Achieving Beloved Community

Dr. Martin Luther King Jr. popularized the term “Beloved Community” as a part of the King Philosophy of non-violence. At Sonoma State, Beloved Community is the ultimate vision for making our campus equitable, inclusive, and just. It requires working collaboratively across differences to eradicate racism, all forms of discrimination, bigotry, and prejudice. The items listed below reflect some of the ongoing daily work we are committed to as a university.

A. Accountability and Assessment

  1. Developing a campus-wide climate survey for spring semester to assess student, staff, and faculty experiences related to diversity, equity, and inclusion and to assess additional needs during the current health pandemic.
  2. Commissioned a Hispanic-Serving Institution (HSI) Task Force to explore how to better serve our Latinx student, staff, and faculty populations with the aim of supporting and benefiting all underserved communities.
  3. Collaboratively challenging anti-Black racism with campus governance organizations like Associated Students, Academic Senate, and the Senate Diversity Subcommittee.

B. Structural Alignments

  1. Established the Office of Diversity, Equity, and Inclusion in the Office of the President, which includes the Center for Community Engagement (CCE), the HUB Cultural Center, and the Affinity Faculty and Staff Associations.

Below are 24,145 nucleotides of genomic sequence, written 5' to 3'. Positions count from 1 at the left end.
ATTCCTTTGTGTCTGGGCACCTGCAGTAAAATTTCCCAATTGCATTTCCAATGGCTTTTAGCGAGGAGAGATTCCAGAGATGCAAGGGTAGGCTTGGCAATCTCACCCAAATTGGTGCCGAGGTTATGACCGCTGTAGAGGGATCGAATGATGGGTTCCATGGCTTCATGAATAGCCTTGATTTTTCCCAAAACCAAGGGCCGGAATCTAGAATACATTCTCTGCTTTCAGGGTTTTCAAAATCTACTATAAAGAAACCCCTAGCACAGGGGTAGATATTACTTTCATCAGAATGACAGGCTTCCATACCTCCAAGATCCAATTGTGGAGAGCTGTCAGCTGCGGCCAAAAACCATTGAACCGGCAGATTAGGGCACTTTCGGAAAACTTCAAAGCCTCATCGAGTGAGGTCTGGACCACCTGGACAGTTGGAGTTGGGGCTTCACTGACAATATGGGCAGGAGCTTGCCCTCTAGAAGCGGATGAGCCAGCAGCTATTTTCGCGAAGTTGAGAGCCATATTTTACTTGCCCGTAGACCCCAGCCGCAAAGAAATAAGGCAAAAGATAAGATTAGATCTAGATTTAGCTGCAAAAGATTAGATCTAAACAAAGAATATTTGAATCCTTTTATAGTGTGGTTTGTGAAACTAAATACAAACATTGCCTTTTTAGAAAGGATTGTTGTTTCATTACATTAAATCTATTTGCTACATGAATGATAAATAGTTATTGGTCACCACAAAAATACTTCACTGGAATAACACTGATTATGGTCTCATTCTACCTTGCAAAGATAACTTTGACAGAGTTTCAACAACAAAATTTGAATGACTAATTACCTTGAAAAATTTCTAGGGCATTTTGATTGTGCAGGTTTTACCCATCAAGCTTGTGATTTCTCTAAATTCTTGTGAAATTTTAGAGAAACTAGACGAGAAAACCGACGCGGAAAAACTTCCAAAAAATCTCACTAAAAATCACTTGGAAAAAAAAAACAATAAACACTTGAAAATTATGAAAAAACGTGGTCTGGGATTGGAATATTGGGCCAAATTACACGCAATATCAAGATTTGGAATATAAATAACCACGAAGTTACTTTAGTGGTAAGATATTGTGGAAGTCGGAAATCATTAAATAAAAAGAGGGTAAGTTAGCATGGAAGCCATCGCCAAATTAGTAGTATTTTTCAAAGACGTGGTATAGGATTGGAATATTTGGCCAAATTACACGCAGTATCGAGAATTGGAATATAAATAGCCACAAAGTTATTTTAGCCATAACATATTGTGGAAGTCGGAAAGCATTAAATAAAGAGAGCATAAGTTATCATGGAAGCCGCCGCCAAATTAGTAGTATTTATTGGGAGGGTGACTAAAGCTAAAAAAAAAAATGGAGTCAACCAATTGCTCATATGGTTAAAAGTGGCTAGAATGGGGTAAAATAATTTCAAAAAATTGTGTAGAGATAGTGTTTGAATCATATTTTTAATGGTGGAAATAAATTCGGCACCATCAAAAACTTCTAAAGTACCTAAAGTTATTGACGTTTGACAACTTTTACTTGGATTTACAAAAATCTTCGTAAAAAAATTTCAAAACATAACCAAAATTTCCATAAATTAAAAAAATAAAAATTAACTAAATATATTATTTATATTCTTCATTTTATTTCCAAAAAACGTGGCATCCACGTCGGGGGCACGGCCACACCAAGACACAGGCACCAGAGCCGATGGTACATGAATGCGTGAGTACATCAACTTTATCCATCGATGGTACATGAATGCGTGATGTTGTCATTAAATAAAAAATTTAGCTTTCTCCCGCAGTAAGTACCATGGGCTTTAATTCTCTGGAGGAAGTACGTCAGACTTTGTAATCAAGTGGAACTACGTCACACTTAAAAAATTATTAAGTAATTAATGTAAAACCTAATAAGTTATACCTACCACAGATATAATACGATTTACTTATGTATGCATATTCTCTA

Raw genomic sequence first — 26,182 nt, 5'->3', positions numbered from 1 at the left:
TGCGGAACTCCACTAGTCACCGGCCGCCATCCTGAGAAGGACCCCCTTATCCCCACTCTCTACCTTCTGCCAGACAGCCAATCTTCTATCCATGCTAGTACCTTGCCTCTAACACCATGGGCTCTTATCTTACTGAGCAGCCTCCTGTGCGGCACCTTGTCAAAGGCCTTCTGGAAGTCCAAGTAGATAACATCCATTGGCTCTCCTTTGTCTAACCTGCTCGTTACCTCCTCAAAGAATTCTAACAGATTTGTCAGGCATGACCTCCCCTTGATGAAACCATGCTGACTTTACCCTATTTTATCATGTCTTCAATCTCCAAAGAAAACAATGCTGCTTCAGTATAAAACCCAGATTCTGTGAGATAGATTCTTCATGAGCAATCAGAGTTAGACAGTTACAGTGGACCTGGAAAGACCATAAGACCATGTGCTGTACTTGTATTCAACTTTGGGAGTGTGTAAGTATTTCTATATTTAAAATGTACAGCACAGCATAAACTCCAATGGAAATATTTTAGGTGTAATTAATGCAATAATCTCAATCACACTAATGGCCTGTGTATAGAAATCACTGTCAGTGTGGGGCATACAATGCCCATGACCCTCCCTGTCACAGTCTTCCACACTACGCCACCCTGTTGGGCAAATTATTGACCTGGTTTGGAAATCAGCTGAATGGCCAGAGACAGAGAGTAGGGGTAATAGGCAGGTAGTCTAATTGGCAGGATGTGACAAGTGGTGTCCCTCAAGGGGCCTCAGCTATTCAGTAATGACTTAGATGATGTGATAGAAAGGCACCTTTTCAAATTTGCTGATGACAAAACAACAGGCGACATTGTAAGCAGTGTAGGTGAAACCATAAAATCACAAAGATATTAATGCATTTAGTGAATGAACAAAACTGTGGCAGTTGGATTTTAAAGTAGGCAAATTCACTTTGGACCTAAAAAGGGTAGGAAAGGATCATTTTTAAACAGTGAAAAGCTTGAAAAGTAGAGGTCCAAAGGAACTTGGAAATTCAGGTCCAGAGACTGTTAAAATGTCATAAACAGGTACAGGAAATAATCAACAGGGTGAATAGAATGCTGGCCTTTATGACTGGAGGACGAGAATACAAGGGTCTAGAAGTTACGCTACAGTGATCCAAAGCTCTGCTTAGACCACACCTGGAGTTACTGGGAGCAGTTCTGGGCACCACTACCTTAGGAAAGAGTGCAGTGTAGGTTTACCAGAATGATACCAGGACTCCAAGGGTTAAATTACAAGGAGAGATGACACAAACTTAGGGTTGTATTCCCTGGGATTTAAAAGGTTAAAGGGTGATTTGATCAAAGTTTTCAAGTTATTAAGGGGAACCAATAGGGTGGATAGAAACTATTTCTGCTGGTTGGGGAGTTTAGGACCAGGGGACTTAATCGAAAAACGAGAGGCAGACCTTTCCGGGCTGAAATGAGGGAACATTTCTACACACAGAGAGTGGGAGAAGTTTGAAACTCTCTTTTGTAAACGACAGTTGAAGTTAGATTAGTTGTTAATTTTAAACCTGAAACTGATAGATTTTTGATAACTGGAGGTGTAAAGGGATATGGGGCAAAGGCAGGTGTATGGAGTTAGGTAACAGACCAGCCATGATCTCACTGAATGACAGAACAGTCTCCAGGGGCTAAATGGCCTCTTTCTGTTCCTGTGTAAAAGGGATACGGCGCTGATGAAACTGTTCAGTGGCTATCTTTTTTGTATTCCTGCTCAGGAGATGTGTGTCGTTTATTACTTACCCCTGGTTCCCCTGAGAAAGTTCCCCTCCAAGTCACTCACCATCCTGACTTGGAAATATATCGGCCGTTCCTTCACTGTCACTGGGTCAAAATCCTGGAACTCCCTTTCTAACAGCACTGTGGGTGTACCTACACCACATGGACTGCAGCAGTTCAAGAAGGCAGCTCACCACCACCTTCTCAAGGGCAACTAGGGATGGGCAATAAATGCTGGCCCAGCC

2. Developed a website and online tools to identify all Sonoma State diversity, equity, and inclusion policies, programs, training, and initiatives and provide resources on anti-racism education and diversity-related practices. 

C. Programmatic Initiatives

  1. Implementing a Restorative Justice Program on campus, ideally this year, with the goal of keeping our Sonoma State community both whole and actively engaged in learning how to correct and heal from harmful and traumatic behaviors.
  2. Developing a SSU-Wide Common Reading program on topics related to anti-Blackness, social justice, diversity, and inclusion, hopefully to launch in the spring.
  3. Providing a space for students of all backgrounds to engage with issues of difference and identity through a new two-unit class called “Critical Dialogues Across Difference,” which is currently in development.
  4. Organized “Brave Space” sessions for students, faculty, and staff to share their feelings about unrest related to anti-Blackness, and to hear from SSU Black faculty and staff.
  5. Building training sessions around diversity, equity, and inclusion for campus departments, with plans to expand across campus.
  6. Creating an “8 Minutes and 46 Seconds” TED Talk-style series that will feature Sonoma State faculty, staff, students, and community members engaging in dialogue about anti-Blackness, social justice, diversity, and inclusion for exactly 8 minutes and 46 seconds.